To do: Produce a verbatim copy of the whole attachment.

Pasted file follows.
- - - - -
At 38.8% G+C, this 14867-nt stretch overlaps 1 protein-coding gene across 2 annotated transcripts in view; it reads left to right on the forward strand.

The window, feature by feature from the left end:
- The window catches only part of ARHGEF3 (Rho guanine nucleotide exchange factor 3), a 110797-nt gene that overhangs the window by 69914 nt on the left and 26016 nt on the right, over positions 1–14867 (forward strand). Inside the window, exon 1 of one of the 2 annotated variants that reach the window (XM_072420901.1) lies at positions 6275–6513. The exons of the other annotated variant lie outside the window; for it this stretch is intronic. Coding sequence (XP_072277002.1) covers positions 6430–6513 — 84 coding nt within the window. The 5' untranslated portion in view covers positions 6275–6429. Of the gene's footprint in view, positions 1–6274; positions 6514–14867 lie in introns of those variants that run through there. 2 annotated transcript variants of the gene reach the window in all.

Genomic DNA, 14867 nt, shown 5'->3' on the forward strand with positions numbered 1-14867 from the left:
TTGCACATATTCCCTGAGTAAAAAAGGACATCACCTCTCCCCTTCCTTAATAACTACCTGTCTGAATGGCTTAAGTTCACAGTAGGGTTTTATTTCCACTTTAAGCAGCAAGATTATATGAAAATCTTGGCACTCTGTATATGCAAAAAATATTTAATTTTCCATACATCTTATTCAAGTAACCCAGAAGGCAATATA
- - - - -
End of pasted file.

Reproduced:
At 38.8% G+C, this 14867-nt stretch overlaps 1 protein-coding gene across 2 annotated transcripts in view; it reads left to right on the forward strand.

The window, feature by feature from the left end:
- The window catches only part of ARHGEF3 (Rho guanine nucleotide exchange factor 3), a 110797-nt gene that overhangs the window by 69914 nt on the left and 26016 nt on the right, over positions 1–14867 (forward strand). Inside the window, exon 1 of one of the 2 annotated variants that reach the window (XM_072420901.1) lies at positions 6275–6513. The exons of the other annotated variant lie outside the window; for it this stretch is intronic. Coding sequence (XP_072277002.1) covers positions 6430–6513 — 84 coding nt within the window. The 5' untranslated portion in view covers positions 6275–6429. Of the gene's footprint in view, positions 1–6274; positions 6514–14867 lie in introns of those variants that run through there. 2 annotated transcript variants of the gene reach the window in all.

Genomic DNA, 14867 nt, shown 5'->3' on the forward strand with positions numbered 1-14867 from the left:
TTGCACATATTCCCTGAGTAAAAAAGGACATCACCTCTCCCCTTCCTTAATAACTACCTGTCTGAATGGCTTAAGTTCACAGTAGGGTTTTATTTCCACTTTAAGCAGCAAGATTATATGAAAATCTTGGCACTCTGTATATGCAAAAAATATTTAATTTTCCATACATCTTATTCAAGTAACCCAGAAGGCAATATA